The intuitive idea that good solutions to small problems can be reassembled into good solutions to larger prob- lems is widely familiar in many fields including evolutionary computation. This idea has motivated the building-block hypothesis and model-building optimization methods that aim to identify and exploit problem structure automatically. Recently, a small number of works make use of such ideas by learning problem structure and using this information in a particular manner: these works use the results of a simple search process in primitive units to identify structural correlations (such as modularity) in the problem that are then used to redefine the variational operators of the search process. This process is applied recursively such that search operates at successively higher scales of organization, hence multi-scale search. Here, we show for the first time that there is a simple class of (modular) problems that a multi-scale search algorithm can solve in polynomial time that requires super-polynomial time for other methods. We discuss strengths and limitations of the multi-scale search approach and note how it can be developed further.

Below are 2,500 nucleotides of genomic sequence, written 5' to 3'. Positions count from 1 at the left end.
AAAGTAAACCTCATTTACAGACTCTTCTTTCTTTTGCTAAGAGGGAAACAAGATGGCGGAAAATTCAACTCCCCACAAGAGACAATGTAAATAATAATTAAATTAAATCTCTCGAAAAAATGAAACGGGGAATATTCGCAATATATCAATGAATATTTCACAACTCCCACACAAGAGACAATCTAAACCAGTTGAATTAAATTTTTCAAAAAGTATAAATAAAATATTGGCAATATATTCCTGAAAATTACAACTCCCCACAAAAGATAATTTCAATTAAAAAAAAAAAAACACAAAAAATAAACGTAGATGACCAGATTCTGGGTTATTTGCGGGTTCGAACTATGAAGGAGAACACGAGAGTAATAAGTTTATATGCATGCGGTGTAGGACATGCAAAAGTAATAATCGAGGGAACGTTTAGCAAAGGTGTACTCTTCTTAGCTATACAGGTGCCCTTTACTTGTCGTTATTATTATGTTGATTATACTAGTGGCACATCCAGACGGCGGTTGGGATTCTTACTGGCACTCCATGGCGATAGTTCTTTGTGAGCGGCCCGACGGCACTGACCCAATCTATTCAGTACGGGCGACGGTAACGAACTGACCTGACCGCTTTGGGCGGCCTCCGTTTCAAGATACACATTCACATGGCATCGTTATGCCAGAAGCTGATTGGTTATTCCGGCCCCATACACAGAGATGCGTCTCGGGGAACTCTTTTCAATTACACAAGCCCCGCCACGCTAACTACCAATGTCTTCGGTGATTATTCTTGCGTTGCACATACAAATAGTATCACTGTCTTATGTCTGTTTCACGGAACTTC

|Number of pages||15|
|Journal||IEEE Transactions on Evolutionary Computation|
|Early online date||13 Aug 2014|
|Publication status||Published - 31 Oct 2014|
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- Faculty of Business and Physcial Sciences, Department of Computer Science - Reader, Head of Department (Computer Science)
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